Although the publication of the Strategic Framework is a positive step forward in the UK’s commitment to the goals of the Paris Agreement on climate change, there is significant work to do in fields around climate finance (including for climate-related loss and damage of developing countries), reducing dependency on fossil fuels, lowering carbon emissions, protecting global food systems, and linking actions addressing the climate and biodiversity crises. There is an opportunity for the UK to, once again, be a key leader in this space, building on its experience of hosting COP26 in Glasgow in 2021.

Take Action

At a time when climate leadership is needed more than ever before and with COP28 looming, we are asking supporters to act and email your local MPs as well as Graham Stuart, the Minister of State for Energy Security and Net Zero; asking them to ensure that COP28 meets the challenges.

In particular, we highlight the following priorities for the UK government as they ramp up preparations for the conference.

  1. Phase Out Fossil Fuels: We’re seeing an intensification of fossil fuel production in the short term as countries attempt to meet their energy needs. However, we know the technology is there to decarbonise high-emission, high-demand sectors such as steel and concrete if investment is forthcoming. Decarbonising steel provides a unique opportunity to scale up renewable energy and clean hydrogen infrastructure for heavy industries. Wind turbines, solar panels, electric cars, sustainable buildings, and low carbon ships are central to a zero-carbon economy.
  2. Protect Global Food Systems: Food insecurity remains an urgent problem. Extreme weather events, conflict and Covid have exacerbated existing issues, with the2023 Global Report on Food Crises finding that 258 million people are now impacted by acute food insecurity. Current suggestions to ensure that people have access to healthy and nutritious food include the availability of safe and effective transport to reach food markets, and the introduction of technology, which can be adapted to different contexts. For example, research has been undertaken to improve soil management in agricultural yields. For years, harmful chemicals have been injected into the soil, which do more harm than good to people and the environment, killing both the plant and the soil underneath it. As a result of new technological advancements, we now have dependable biological fertilizers that are affordable and effective However, there is more to do especially with disruptive weather patterns affecting food production and food access.
  3. Connect the Climate and Biodiversity Crises: At the 2022 UN Biodiversity Conference in Montreal (COP15), many experts and politicians emphasised the links between these crises and, crucially, the common solutions that can support both. That summit delivered breakthroughs that could have implications for COP28. Progress here will support Sustainable Development Goals and reduce emissions, while supporting climate change adaptation. COP28 provides a crucial opportunity to maintain momentum on the targets of COP15 while driving the climate agenda forward to 2030.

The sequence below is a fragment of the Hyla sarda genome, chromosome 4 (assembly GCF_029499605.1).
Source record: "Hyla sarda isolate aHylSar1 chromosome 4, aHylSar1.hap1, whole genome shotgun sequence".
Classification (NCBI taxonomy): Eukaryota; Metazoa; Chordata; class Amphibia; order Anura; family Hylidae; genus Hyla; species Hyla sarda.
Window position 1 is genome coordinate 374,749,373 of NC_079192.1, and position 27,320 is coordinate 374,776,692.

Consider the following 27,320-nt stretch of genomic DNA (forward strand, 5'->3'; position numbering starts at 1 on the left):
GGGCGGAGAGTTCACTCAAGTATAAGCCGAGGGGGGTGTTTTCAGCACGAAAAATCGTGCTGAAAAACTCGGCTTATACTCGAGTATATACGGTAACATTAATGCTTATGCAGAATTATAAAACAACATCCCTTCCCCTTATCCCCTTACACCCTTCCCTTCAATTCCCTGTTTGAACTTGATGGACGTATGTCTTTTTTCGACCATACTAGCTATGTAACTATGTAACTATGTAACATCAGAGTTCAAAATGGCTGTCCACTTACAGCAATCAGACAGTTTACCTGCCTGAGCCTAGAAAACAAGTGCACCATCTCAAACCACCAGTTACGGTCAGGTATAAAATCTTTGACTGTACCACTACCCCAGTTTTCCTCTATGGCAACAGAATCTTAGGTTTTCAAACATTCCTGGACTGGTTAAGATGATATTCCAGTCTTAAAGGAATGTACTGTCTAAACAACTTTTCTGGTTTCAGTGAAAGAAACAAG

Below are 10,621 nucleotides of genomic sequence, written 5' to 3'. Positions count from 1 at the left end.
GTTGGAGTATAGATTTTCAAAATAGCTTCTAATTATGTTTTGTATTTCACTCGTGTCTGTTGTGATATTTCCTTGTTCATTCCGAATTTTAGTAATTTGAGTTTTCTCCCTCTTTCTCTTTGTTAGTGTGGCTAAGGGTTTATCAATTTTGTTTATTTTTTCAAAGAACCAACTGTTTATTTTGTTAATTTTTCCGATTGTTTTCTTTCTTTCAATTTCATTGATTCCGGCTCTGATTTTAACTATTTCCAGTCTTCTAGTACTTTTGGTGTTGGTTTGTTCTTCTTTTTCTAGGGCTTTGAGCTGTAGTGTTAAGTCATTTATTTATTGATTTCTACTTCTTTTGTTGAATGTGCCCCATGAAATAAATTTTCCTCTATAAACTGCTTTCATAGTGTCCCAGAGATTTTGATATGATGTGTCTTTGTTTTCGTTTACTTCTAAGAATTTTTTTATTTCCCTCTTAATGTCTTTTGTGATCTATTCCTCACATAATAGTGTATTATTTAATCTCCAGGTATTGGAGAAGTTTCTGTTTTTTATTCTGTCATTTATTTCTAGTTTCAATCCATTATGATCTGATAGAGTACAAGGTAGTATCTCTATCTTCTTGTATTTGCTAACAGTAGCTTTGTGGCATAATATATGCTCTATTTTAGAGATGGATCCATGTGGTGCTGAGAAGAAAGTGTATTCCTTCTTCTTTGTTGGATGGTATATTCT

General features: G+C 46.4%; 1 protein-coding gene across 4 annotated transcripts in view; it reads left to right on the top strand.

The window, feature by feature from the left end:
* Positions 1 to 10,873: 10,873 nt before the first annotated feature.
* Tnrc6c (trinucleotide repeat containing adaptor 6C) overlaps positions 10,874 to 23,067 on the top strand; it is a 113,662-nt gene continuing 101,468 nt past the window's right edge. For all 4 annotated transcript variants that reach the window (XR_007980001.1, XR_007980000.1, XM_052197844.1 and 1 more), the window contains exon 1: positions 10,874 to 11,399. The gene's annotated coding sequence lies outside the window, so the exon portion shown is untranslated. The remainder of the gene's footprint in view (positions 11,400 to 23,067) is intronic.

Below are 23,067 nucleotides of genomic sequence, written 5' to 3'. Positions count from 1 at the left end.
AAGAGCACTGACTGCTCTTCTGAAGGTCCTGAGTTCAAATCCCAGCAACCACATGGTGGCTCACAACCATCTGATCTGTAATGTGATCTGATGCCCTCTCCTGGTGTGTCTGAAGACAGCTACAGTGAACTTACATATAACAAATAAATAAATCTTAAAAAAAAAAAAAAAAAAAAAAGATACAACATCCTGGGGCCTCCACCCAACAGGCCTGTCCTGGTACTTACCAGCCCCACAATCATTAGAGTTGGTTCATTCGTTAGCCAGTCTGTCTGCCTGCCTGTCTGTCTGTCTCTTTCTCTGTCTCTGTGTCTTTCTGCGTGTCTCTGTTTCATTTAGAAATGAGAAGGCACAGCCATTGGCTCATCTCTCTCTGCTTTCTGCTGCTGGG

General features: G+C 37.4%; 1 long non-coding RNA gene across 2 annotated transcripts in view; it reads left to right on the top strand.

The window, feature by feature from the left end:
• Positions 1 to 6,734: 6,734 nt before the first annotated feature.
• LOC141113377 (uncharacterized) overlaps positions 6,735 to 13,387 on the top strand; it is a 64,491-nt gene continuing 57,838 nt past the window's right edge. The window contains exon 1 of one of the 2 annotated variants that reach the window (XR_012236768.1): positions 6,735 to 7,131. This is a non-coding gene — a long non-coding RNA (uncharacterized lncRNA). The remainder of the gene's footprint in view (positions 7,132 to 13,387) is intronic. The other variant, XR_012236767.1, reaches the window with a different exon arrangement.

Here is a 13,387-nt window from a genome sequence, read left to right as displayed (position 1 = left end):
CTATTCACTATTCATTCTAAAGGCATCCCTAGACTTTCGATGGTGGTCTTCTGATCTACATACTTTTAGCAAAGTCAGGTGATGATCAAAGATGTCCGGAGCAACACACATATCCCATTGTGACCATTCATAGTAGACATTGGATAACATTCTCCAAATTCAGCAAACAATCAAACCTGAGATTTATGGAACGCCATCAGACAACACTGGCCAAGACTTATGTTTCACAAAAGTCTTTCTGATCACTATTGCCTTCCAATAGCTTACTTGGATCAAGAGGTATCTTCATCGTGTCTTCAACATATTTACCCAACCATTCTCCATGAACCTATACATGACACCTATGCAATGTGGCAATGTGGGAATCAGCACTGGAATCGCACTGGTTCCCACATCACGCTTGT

4. Recognise the Needs of All People in the Mitigation of Climate Change: The Paris Agreement commits parties to reduce greenhouse gas emissions while considering “the imperatives of a just transition of the workforce and the creation of decent work and quality jobs.” These transitions are also an opportunity to address inequity and inequality. COP28 is an important opportunity to learn how governments are tackling these challenges and what can be done effectively to integrate just transition considerations into mitigation and adaptation efforts. A newloss and damage fund for the most vulnerable countries was introduced at COP27. However, the implementation of this fund is still unclear. Addressing how it operates is one of the vital questions to be answered at COP28.

There are several issues on the agenda of the two-week summit, including a review of the Paris Agreement, an agreement on a global goal for climate adaptation, and the establishment of a finance facility for climate-change-related loss and damage for the most vulnerable countries. But COP28 has the potential to achieve much more than that: it can become a watershed where COP meetings transition from multilateral negotiations to bold decision-making to advance climate action. As people and communities continue to struggle with rising energy costs, food insecurity and extreme weather events, it’s not enough to talk about pledges. Action is needed now, not in a few years’ time when the situation will have deteriorated further.